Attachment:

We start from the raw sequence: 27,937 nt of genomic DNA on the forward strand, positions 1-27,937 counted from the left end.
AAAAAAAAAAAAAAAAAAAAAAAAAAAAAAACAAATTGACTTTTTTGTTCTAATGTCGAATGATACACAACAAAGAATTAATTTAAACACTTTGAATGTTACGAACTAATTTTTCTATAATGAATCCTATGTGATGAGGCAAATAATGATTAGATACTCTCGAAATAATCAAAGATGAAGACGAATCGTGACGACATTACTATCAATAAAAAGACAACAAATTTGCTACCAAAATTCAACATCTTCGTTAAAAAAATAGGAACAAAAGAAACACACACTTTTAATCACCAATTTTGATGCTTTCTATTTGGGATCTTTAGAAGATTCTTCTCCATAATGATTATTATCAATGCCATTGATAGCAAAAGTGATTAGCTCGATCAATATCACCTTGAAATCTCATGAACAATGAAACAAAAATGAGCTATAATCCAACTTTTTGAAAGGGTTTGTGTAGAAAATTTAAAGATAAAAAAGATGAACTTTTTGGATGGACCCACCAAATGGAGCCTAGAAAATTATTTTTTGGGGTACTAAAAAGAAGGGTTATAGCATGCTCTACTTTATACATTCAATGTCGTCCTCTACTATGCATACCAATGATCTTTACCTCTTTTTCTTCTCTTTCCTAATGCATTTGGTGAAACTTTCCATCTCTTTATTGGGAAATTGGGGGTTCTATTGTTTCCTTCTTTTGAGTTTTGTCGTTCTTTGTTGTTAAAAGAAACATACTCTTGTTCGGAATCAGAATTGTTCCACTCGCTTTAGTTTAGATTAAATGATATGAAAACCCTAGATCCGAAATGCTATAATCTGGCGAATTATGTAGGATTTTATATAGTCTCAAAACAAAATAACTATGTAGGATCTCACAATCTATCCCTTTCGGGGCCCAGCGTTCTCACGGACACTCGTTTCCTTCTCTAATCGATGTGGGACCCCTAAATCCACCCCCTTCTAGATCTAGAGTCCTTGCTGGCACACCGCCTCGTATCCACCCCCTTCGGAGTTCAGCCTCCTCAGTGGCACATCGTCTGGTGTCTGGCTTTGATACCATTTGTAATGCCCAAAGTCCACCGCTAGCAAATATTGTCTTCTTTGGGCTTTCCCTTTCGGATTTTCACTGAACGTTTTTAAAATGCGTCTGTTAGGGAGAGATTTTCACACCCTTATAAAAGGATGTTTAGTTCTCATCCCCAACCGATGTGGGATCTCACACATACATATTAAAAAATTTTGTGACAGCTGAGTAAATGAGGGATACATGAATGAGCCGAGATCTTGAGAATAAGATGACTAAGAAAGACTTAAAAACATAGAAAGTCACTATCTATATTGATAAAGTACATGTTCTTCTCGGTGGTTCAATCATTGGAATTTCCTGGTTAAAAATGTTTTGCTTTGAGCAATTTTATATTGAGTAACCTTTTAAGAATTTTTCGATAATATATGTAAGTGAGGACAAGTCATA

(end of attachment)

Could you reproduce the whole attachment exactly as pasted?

We start from the raw sequence: 27,937 nt of genomic DNA on the forward strand, positions 1-27,937 counted from the left end.
AAAAAAAAAAAAAAAAAAAAAAAAAAAAAAACAAATTGACTTTTTTGTTCTAATGTCGAATGATACACAACAAAGAATTAATTTAAACACTTTGAATGTTACGAACTAATTTTTCTATAATGAATCCTATGTGATGAGGCAAATAATGATTAGATACTCTCGAAATAATCAAAGATGAAGACGAATCGTGACGACATTACTATCAATAAAAAGACAACAAATTTGCTACCAAAATTCAACATCTTCGTTAAAAAAATAGGAACAAAAGAAACACACACTTTTAATCACCAATTTTGATGCTTTCTATTTGGGATCTTTAGAAGATTCTTCTCCATAATGATTATTATCAATGCCATTGATAGCAAAAGTGATTAGCTCGATCAATATCACCTTGAAATCTCATGAACAATGAAACAAAAATGAGCTATAATCCAACTTTTTGAAAGGGTTTGTGTAGAAAATTTAAAGATAAAAAAGATGAACTTTTTGGATGGACCCACCAAATGGAGCCTAGAAAATTATTTTTTGGGGTACTAAAAAGAAGGGTTATAGCATGCTCTACTTTATACATTCAATGTCGTCCTCTACTATGCATACCAATGATCTTTACCTCTTTTTCTTCTCTTTCCTAATGCATTTGGTGAAACTTTCCATCTCTTTATTGGGAAATTGGGGGTTCTATTGTTTCCTTCTTTTGAGTTTTGTCGTTCTTTGTTGTTAAAAGAAACATACTCTTGTTCGGAATCAGAATTGTTCCACTCGCTTTAGTTTAGATTAAATGATATGAAAACCCTAGATCCGAAATGCTATAATCTGGCGAATTATGTAGGATTTTATATAGTCTCAAAACAAAATAACTATGTAGGATCTCACAATCTATCCCTTTCGGGGCCCAGCGTTCTCACGGACACTCGTTTCCTTCTCTAATCGATGTGGGACCCCTAAATCCACCCCCTTCTAGATCTAGAGTCCTTGCTGGCACACCGCCTCGTATCCACCCCCTTCGGAGTTCAGCCTCCTCAGTGGCACATCGTCTGGTGTCTGGCTTTGATACCATTTGTAATGCCCAAAGTCCACCGCTAGCAAATATTGTCTTCTTTGGGCTTTCCCTTTCGGATTTTCACTGAACGTTTTTAAAATGCGTCTGTTAGGGAGAGATTTTCACACCCTTATAAAAGGATGTTTAGTTCTCATCCCCAACCGATGTGGGATCTCACACATACATATTAAAAAATTTTGTGACAGCTGAGTAAATGAGGGATACATGAATGAGCCGAGATCTTGAGAATAAGATGACTAAGAAAGACTTAAAAACATAGAAAGTCACTATCTATATTGATAAAGTACATGTTCTTCTCGGTGGTTCAATCATTGGAATTTCCTGGTTAAAAATGTTTTGCTTTGAGCAATTTTATATTGAGTAACCTTTTAAGAATTTTTCGATAATATATGTAAGTGAGGACAAGTCATA